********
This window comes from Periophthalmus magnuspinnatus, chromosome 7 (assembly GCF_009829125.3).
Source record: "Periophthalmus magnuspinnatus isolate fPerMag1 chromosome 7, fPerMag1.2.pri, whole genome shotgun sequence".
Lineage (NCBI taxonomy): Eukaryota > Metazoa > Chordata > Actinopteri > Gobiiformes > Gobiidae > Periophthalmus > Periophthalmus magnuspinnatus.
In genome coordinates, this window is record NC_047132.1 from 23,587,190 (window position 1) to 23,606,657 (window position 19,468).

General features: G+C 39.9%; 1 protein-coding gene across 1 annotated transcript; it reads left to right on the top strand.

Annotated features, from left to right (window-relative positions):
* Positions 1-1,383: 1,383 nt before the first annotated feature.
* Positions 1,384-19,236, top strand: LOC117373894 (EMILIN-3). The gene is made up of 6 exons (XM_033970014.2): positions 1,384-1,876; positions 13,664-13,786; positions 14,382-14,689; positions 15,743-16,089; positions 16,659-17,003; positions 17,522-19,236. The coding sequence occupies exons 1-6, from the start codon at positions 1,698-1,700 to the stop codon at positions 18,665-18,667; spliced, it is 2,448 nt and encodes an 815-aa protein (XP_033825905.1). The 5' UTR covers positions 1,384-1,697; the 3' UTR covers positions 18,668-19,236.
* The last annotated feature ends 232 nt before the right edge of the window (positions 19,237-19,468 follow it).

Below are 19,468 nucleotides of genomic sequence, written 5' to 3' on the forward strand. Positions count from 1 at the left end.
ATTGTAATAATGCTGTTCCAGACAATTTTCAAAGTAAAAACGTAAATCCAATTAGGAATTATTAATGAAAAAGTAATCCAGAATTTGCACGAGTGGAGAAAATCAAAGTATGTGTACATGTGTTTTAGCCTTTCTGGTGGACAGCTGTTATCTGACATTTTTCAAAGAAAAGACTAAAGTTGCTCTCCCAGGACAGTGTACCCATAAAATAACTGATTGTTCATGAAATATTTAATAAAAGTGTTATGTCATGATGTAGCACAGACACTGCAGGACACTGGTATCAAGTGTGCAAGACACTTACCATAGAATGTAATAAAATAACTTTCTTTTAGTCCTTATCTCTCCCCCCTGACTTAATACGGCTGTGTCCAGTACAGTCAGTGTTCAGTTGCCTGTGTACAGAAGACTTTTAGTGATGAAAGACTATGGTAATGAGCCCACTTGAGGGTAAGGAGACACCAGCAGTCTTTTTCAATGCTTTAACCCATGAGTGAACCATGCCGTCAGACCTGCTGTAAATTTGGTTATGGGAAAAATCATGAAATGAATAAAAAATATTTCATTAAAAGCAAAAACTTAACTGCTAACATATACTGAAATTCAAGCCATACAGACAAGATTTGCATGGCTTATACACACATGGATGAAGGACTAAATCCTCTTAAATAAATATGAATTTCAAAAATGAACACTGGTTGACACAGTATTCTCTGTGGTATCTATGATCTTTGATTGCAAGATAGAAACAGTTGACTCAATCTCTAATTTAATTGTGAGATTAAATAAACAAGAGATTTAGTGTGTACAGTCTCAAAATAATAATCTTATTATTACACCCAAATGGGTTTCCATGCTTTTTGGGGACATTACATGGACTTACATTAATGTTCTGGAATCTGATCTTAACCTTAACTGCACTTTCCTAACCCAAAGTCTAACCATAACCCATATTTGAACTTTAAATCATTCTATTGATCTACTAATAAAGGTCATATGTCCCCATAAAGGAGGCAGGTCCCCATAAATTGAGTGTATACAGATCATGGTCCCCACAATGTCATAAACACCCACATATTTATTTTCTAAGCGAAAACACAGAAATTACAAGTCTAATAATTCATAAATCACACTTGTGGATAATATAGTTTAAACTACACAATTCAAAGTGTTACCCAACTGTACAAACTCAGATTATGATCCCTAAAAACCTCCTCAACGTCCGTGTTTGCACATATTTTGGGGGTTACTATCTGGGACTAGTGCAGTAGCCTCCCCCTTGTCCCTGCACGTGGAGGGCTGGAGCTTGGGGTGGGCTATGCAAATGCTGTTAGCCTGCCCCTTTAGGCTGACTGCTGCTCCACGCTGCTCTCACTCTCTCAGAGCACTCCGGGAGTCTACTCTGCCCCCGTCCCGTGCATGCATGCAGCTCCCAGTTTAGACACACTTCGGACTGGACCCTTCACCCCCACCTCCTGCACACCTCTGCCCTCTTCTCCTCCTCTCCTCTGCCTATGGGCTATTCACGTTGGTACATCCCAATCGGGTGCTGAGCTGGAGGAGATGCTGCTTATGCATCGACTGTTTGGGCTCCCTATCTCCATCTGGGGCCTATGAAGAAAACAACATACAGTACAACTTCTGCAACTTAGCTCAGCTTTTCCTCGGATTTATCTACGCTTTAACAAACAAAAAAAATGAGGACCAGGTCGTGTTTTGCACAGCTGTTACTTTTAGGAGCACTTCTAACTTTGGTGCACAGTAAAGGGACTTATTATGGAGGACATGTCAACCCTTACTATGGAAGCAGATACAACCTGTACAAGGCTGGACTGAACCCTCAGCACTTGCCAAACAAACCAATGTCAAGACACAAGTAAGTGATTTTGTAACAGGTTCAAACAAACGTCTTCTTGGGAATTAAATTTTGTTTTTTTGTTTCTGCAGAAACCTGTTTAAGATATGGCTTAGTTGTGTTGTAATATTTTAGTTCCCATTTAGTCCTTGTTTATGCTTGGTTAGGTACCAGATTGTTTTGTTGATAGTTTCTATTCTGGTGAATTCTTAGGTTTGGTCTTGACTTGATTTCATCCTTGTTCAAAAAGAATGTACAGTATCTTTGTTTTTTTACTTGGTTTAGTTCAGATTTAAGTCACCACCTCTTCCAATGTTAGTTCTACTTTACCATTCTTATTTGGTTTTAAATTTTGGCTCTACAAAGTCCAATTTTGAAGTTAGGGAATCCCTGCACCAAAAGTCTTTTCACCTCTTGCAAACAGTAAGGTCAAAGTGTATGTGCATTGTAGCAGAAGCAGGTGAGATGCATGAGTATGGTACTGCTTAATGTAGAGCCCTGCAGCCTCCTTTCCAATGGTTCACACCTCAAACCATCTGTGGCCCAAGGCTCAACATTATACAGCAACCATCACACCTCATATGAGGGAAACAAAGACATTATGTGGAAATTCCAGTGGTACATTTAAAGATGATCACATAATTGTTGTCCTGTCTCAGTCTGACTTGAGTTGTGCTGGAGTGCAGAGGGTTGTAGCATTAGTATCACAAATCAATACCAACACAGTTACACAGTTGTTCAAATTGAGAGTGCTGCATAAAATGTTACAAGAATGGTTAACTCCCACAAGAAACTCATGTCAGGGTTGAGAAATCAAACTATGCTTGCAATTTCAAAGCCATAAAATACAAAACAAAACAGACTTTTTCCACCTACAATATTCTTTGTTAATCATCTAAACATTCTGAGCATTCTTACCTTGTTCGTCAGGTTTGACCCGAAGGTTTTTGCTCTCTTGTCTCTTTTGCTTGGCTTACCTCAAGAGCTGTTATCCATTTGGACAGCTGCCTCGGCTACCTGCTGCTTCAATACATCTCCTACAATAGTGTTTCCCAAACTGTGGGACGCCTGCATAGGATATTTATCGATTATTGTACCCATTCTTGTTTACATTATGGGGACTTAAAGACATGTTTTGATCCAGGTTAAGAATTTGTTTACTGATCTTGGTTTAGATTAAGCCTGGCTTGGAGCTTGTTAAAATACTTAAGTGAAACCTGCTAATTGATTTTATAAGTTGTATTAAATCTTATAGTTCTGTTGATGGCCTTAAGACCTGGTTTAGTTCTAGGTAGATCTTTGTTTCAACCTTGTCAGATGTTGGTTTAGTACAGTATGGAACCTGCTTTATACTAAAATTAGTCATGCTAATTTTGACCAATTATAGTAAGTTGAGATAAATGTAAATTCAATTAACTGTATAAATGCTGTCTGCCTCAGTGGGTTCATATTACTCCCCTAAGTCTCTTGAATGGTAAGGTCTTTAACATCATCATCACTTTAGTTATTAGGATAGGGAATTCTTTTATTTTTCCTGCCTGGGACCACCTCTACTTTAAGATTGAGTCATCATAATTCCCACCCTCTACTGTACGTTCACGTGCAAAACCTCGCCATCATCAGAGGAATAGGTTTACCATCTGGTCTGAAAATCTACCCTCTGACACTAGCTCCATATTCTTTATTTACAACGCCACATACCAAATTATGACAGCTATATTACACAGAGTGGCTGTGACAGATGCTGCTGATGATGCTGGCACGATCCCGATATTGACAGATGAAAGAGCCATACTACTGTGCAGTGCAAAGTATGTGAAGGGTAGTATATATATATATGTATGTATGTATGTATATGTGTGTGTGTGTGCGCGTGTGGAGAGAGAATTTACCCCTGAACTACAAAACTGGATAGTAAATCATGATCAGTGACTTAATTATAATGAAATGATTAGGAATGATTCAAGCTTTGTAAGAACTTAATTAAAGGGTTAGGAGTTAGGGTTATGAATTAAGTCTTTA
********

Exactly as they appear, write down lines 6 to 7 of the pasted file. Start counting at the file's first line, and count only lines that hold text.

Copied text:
Annotated features, from left to right (window-relative positions):
* Positions 1-1,383: 1,383 nt before the first annotated feature.